[iDC] "The first rule of data centers is...

Mark Andrejevic markbandrejevic at gmail.com
Fri Jun 26 02:34:50 UTC 2009

'Don't talk about data centers'" -- this from a piece on data centers/cloud
computing in the NYTimes architecture magazine (
Yes, it's a bit over-dramatic and conspiratorial, but I think it usefully
highlights the tendential omission of (infra-)structural issues in some of
the discussions of the status of online activity. The repeated comparison in
the article is suggestive: data centers are to the digital "revolution" what
factories are to the industrial one. These are structures populated not
by people, but by data about them ("We used to think that owning factories
was an important piece of a business’s value...Then we realized that owning
what the [social?] factory produces is more important.”). What I find
striking about the article is the portrait it paints of the emergence of
galloping privatization -- the commercial enclosure of information hithero
unavailable (or stored in other forms), non-existent, or too expensive to
systematically capture and sort. The energy statistics help to provide some
indication of the scale of this rapidly expanding digital enclosure ("From
2000 to 2005, the aggregate electricity use by data centers doubled. The
cloud, he calculates, consumes 1 to 2 percent of the world’s electricity.").

The servers, of course, provide convenient and useful services, including
the email application I'm using to compose and circulate this post. They
also represent the privatization of the products of our communicative,
social, and transactional data on an unprecedented scale. What economists
call the "non-rival" character of this ownership (at least in some
instances) creates a distinction in control over the product of our
information-generating activity vis a vis industrial forms of
production (one of the several reasons contributing to the growing salience
of intellectual property law in the digital era). Obviously the fact that
Facebook knows who my friends are doesn't mean that I don't.
However, Facebook also has access to aggregate forms of data (as well as,
increasingly, the means of sorting, searching, and manipulating the
aggregate). At issue here are what might be described not just at a
significant portion of the means of communicating, transacting,
and accessing information, but also the means of data processing, of making
sense of tremendous amounts of data, including conducting ongoing,
large-scale, controlled experiments and interpreting the results. These
means of data processing or sense-making (albeit in instrumental fashion)
are inaccessible to the producers of the raw data, and the products they
produce are equally inaccessible (I may know who my friends are, but I have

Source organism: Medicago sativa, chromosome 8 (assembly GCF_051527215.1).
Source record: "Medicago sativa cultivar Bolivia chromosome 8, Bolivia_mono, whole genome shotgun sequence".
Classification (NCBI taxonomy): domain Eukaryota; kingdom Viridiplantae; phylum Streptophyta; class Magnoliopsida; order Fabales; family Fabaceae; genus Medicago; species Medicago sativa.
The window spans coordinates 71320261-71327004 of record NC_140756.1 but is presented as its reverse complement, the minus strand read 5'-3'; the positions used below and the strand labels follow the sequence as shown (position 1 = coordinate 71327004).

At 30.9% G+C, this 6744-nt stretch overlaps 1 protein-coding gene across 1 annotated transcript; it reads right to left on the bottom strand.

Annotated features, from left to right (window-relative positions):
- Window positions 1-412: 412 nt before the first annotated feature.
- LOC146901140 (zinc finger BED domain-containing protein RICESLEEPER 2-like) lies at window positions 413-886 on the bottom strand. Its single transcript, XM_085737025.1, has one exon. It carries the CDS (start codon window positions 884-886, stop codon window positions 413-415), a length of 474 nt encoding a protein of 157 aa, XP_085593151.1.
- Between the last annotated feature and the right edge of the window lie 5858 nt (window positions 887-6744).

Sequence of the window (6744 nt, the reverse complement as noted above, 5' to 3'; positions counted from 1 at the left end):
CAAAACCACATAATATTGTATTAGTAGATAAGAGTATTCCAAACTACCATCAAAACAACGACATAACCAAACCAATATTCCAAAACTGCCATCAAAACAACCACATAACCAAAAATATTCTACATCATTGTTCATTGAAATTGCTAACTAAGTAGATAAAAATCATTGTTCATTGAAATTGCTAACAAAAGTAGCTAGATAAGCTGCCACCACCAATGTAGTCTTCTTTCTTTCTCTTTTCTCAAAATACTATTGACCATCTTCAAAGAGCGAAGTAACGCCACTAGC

no notion of the significance my pattern of interaction takes on against the
background of millions of other patterns, the controlled experiments that
generated them, and the results of aggregating, sorting, and querying this
data). In this regard, products are generated based on the aggregate
activity of data producers that remains inaccessible to them. The question
of whether the data-producing activity is understood by participants as
work, play, consumption, etc., while an important one in many regards, may
not illuminate the complex process whereby private ownership/control of the
means of interaction relates to private ownership of the technology,
datasets, and algorithms for transforming the raw data into information
products inaccessible to producers, products that appear to them only
in forms that render their original contribution indistinguishable,
invisible, untraceable.

The enclosure movement and the eventual forms of real subsumption and
technological transformation that accompanied it (the shift from
expropriation of surplus product to that of surplus value, the rise of waged
labor and the eventual transformation from piece-work rates to hourly wages)
favored the emergence of factory space, not just to aggregate worker
activity, but also, significantly to monitor and eventually rationalize
it. In this regard, the server farms might better be described as server
"factories" -- spaces where the productive aspect of monitoring is separated
out from the range of monitored activities. The fact that these spaces are
private, commercial ones, is neither natural nor necessary, but is the
legacy of historical forms of enclosure -- the continuation of enclosure as
a form of separation (of users from their date, data producers from the
means of data processsing), what Massimo De Angelis has described as a
process of continuous enclosure.
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